• psychological dependence – dependence that involves emotional–motivational withdrawal symptoms (e.g., dysphoria and anhedonia)
  • reinforcing stimuli – stimuli that increase the probability of repeating behaviors paired with them
  • rewarding stimuli – stimuli that the brain interprets as intrinsically positive and desirable or as something to approach
  • sensitization – an amplified response to a stimulus resulting from repeated exposure to it
  • substance use disorder – a condition in which the use of substances leads to clinically and functionally significant impairment or distress
  • tolerance – the diminishing effect of a drug resulting from repeated administration at a given dose

Individuals whose drug or alcohol use cause significant impairment or distress may have a substance use disorder (SUD).[1] Diagnosis usually involves an in-depth examination, typically by psychiatrist, psychologist, or drug and alcohol counselor.[17] The most commonly used guidelines are published in the Diagnostic and Statistical Manual of Mental Disorders (DSM-5).[17] There are 11 diagnostic criteria which can be broadly categorized into issues arising from substance use related to loss of control, strain to one's interpersonal life, hazardous use, and pharmacologic effects.[1]

DSM-5 guidelines for the diagnosis of a substance use disorder require that the individual have significant impairment or distress from their pattern of drug use, and at least two of the symptoms listed below in a given year.[1]

  1. Using more of a substance than planned, or using a substance for a longer interval than desired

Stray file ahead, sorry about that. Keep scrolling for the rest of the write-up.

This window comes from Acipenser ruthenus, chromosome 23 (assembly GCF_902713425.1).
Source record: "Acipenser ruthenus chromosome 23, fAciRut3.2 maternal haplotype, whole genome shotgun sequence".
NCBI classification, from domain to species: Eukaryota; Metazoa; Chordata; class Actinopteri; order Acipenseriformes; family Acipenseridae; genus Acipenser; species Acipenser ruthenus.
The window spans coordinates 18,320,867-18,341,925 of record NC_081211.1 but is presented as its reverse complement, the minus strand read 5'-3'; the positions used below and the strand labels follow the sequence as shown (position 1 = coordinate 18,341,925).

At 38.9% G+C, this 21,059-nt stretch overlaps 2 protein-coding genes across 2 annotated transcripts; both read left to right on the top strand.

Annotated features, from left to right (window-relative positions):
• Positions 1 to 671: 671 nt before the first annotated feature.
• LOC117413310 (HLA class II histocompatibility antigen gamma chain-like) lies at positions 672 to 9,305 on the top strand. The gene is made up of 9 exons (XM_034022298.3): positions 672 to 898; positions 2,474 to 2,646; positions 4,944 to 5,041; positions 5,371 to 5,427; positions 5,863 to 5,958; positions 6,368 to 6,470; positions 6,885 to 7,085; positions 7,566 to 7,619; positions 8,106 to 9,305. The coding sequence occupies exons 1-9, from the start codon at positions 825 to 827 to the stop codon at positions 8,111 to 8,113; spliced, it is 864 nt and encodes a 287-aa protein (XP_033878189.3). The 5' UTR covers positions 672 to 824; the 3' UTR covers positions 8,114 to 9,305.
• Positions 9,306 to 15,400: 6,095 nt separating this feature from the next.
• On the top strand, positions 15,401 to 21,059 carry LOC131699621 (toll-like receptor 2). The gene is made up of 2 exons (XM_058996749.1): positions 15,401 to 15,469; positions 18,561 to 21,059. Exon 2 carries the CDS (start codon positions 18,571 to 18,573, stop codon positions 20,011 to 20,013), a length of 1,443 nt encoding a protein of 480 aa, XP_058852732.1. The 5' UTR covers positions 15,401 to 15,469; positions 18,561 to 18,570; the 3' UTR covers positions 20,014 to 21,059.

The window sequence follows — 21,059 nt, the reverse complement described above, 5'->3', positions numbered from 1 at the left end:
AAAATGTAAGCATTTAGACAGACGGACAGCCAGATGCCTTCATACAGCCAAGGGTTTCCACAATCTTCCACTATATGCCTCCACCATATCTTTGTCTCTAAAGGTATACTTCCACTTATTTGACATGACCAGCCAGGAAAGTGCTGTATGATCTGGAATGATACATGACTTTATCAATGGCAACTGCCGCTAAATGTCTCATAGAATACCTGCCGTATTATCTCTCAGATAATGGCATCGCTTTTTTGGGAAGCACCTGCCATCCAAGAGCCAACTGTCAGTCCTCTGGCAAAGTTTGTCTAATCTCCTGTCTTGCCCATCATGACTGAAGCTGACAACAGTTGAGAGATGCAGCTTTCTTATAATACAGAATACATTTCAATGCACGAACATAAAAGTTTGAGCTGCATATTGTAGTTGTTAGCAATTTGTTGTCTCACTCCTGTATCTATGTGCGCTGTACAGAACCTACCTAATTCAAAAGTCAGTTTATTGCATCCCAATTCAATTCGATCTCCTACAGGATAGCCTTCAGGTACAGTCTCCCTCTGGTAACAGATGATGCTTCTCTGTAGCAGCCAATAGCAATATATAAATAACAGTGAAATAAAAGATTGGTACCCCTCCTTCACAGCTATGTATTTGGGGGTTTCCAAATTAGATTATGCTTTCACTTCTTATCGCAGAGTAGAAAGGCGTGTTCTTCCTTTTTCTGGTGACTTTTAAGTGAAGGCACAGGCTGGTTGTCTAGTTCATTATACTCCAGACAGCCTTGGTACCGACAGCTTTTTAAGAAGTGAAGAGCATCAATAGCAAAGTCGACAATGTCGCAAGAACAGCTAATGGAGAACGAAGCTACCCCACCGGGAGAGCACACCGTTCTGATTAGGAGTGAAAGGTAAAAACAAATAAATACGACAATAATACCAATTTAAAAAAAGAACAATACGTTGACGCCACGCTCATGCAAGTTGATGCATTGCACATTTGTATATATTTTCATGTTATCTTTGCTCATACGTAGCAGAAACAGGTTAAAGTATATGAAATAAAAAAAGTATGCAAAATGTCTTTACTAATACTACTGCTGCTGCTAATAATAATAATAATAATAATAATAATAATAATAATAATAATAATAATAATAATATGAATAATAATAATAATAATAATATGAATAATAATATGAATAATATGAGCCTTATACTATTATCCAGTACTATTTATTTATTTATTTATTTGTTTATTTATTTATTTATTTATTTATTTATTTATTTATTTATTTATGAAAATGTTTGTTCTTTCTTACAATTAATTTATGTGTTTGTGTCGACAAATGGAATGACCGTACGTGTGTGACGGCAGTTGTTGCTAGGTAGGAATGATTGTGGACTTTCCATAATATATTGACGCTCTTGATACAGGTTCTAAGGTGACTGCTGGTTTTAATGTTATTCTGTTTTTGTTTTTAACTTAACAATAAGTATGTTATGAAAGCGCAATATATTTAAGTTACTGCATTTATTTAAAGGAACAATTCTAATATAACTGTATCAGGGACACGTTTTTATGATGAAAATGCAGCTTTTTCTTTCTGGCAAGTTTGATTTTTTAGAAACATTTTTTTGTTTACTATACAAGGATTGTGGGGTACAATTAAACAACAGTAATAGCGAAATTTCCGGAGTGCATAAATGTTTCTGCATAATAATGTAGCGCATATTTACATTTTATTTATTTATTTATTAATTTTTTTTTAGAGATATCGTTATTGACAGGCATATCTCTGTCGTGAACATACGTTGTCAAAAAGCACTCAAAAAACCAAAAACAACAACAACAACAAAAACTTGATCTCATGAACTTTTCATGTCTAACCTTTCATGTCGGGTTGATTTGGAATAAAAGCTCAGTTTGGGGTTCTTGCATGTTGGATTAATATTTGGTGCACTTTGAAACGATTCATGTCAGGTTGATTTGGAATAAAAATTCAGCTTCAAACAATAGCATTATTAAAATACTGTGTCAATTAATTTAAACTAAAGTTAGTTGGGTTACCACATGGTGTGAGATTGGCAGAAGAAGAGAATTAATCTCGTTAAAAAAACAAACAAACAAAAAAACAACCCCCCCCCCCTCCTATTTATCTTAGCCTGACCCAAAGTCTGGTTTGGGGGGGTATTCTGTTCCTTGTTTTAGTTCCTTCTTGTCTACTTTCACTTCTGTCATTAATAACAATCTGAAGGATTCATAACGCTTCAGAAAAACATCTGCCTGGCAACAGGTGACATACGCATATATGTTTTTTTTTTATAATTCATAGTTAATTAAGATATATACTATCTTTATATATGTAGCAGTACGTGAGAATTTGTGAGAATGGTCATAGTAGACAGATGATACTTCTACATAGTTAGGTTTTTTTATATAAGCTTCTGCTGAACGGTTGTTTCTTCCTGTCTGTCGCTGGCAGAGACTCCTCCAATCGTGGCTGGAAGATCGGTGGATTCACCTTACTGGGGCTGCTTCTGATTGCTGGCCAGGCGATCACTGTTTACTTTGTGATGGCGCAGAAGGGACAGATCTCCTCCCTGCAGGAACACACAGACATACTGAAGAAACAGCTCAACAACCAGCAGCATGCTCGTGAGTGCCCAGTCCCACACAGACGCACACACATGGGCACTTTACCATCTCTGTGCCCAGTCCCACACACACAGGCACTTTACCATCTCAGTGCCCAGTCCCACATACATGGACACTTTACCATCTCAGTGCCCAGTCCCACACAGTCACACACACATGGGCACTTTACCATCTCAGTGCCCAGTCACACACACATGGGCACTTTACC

2. Inability to cut down despite desire to do so
  3. Spending substantial amount of the day obtaining, using, or recovering from substance use
  4. Cravings or intense urges to use
  5. Repeated usage causes or contributes to an inability to meet important social, or professional obligations
  6. Persistent usage despite user's knowledge that it is causing frequent problems at work, school, or home
  7. Giving up or cutting back on important social, professional, or leisure activities because of use
  8. Using in physically hazardous situations, or usage causing physical or mental harm
  9. Persistent use despite the user's awareness that the substance is causing or at least worsening a physical or mental problem
  10. Tolerance: needing to use increasing amounts of a substance to obtain its desired effects
  11. Withdrawal: characteristic group of physical effects or symptoms that emerge as amount of substance in the body decreases

There are additional qualifiers and exceptions outlined in the DSM. For instance, if an individual is taking opiates as prescribed, they may experience physiologic effects of tolerance and withdrawal, but this would not cause an individual to meet criteria for a SUD without additional symptoms also being present.[1] A physician trained to evaluate and treat substance use disorders will take these nuances into account during a diagnostic evaluation.

Severity[edit]